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Found 10 records similar to Breeding Bird Communities- Ivvavik
Most songbirds in Kluane National Park and Reserve are medium-distance migrants and could be threatened by habitat degradation along migration routes. Songbirds could also indicate whether Kluane’s forests have recovered essential components of habitat after the extensive spruce bark beetle outbreak in the late 1990s. Point counts for songbirds are conducted twice annually in June in a white spruce dominated forest according to the Alaska Landbird Monitoring Strategy protocol. Birds are identified to species and enumerated by sight and sound
This dataset is a simplified version of water quality measurements taken in Ivvavik National Park. It is a collection of measurements which make up two water quality indexes: Nutrients and Major Ions (NMI) Index and Metals Index. The measurements are taken along the Firth River annually in mid-July. The chemical composition of water influences the biological productivity and species composition of rivers.
The North American Breeding Bird Survey (BBS) is a road-based, long-term, continental survey that focuses on measuring breeding bird abundance at 50 stops along roughly 40-km long transects. This collection houses PDFs of active BBS route maps, which are grouped by province or territory. These maps allow BBS volunteers in Canada to easily locate the start of their route, and to navigate the official route. Once available, the collection will also house the GIS shapefiles for all active and discontinued route paths in Canada, and the current locations for all 50 stops along each transect.
This bird monitoring program uses both traditional point counts and audio recordings to detect changes and trends in the relative abundance and community composition of a suite of forest bird species within Nahanni National Park Reserve. The intent of this study is to provide an early warning of population declines and changes in the terrestrial ecosystems. Surveys are conducted every year in June.
Songbirds are indicators of habitat conditions within forest or bog ecosystems, as these species have a high level of specialisation to various ecological niches and are extremely sensitive to natural processes. In consequence, these communities can demonstrate a rapid response to a broad range of environmental or successional changes at several spatial scales. The purpose of the forest songbirds monitoring program at Kouchibouguac National Park is to detect changes in the occurrence of 20 selected avian indicator species over time within specific habitat types: closed-canopy coniferous forest, open-canopy coniferous forest, deciduous forest, closed-canopy mixedwood forest, open-canopy mixedwood forest, late-seral bog, and open bog. The methods for this measure involve the monitoring on a 5-year cycle of 119 point-count stations in summer from mid-May to early August at the early morning hours to correspond with an increase in bird activity.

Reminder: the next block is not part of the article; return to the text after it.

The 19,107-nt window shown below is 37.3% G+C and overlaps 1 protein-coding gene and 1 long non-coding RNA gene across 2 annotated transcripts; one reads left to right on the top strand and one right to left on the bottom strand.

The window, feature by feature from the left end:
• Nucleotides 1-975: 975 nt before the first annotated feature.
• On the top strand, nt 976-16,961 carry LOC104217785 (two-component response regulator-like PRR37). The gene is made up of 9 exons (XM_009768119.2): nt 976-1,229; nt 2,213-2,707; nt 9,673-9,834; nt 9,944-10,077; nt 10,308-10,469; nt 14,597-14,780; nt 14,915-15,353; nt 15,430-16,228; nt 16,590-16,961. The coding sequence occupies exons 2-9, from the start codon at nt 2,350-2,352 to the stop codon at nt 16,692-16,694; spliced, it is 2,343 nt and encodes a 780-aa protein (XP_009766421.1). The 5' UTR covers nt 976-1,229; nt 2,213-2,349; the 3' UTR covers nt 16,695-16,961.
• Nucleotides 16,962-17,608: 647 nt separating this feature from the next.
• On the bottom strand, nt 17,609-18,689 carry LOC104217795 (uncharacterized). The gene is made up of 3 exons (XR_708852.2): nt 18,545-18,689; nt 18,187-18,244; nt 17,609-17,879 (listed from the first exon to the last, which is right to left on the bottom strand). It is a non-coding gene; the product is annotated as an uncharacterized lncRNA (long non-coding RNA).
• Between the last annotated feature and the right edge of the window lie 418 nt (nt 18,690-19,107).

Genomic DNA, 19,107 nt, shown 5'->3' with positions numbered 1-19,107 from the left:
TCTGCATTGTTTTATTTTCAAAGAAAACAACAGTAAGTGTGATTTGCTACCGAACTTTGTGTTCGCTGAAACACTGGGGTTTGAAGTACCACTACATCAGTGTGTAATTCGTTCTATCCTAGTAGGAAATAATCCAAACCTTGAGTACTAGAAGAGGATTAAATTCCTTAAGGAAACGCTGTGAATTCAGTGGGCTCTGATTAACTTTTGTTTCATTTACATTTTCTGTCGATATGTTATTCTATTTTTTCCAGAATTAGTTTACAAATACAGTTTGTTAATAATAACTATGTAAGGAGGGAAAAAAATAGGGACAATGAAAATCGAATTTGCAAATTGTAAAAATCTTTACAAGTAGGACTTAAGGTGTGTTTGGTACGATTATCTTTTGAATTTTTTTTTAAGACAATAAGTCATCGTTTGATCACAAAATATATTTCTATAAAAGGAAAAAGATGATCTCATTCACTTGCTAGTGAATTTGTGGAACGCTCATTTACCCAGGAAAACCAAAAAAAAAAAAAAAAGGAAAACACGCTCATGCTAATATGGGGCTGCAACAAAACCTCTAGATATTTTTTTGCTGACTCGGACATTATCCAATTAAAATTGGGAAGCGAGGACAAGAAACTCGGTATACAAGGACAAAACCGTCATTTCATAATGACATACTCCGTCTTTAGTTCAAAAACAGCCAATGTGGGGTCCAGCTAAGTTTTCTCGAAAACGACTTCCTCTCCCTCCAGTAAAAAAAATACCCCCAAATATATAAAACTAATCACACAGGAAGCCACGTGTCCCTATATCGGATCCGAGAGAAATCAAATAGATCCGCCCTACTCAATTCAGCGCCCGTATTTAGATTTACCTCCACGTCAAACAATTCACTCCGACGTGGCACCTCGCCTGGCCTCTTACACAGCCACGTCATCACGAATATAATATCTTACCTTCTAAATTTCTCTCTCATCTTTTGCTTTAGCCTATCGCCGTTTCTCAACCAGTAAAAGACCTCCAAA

The Canadian Breeding Bird Census (BBC) Database contains data for 928 breeding bird plot censuses representing all known censuses of breeding birds carried out in Canada during the period 1929–1993. The 928 records in the database represent 640 unique census plots located in all provinces and territories, except Prince Edward Island. The BBC, which was replaced by the current Breeding Bird Survey, is one of the longest-running surveys of bird populations in North America, and was designed to help determine abundance and distribution patterns of bird species. An important feature of the BBC Database is the habitat data associated with each census plot.
Nine acoustic bird song meters are deployed to monitor boreal bird species in mixed wood forests during the peak breeding season (24 May to 10 July). The song meters record morning (from 30 minutes before sunrise, for four hours) and evening (from 30 minutes before sunset, for one and a half hours). During each sample period (i.e. morning and evening) each song meter records every 30 minutes, for 10 minutes.
Long-term population data on birds can provide information on population trends, particularly for species of concern, but it can also provide information on ecosystem structure and function. Monitoring grassland birds is an effective method for assessing the condition of grassland ecosystems, which are amongst the most dynamic ecosystems in Canada. Grassland ecosystems include ecoregions such as bunchgrass, tall-grass prairies and shrubland, but also open forests such as open ponderosa pine and interior Douglas-fir forests. Grassland ecosystems are maintained by fire and grazing, and are threatened by tree encroachment, intensive agriculture, invasive species, use of pesticides, climate change and overgrazing and trampling by cattle.
This dataset is a collection of measurements which make up two water quality indexes: Nutrients, Physical and Major Ions (NPMI) Index and Metals Index. The measurements are taken at two different locations along the Firth River (at the mouth of the river and at Sheeps Creek) annually in mid-July. The chemical composition of water influences the biological productivity and species composition of rivers. Changes in the water quality in the rivers and creeks in the Western Arctic can act as early indicators of ecosystem change.
Forest birds are diverse in Ontario, with many species being common or very common on the Bruce Peninsula (i.e., American Redstart, Black-throated Green Warbler, Pileated Woodpecker. etc.). The national park monitors breeding forest birds (mostly songbirds and woodpeckers) with pre-programmed automated recorders at 20 sites (four routes), split equally between deciduous and coniferous forests.